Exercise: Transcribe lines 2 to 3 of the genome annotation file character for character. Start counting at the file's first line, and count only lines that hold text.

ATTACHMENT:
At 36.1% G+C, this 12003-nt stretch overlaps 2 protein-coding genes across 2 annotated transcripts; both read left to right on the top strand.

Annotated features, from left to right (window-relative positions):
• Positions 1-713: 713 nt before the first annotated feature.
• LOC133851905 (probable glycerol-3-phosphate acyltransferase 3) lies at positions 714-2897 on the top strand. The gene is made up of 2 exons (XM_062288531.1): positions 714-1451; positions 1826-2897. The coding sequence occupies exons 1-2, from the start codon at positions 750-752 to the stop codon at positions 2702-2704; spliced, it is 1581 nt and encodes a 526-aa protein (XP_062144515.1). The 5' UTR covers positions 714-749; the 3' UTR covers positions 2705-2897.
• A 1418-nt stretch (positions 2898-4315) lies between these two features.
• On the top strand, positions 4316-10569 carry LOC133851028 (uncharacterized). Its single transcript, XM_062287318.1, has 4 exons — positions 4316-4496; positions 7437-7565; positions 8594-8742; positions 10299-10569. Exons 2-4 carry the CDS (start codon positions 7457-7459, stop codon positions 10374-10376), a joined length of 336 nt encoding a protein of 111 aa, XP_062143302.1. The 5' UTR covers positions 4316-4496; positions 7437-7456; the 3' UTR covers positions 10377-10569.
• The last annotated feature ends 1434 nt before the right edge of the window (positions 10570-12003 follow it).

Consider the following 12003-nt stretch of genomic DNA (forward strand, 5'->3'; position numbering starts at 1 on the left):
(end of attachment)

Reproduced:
Annotated features, from left to right (window-relative positions):
• Positions 1-713: 713 nt before the first annotated feature.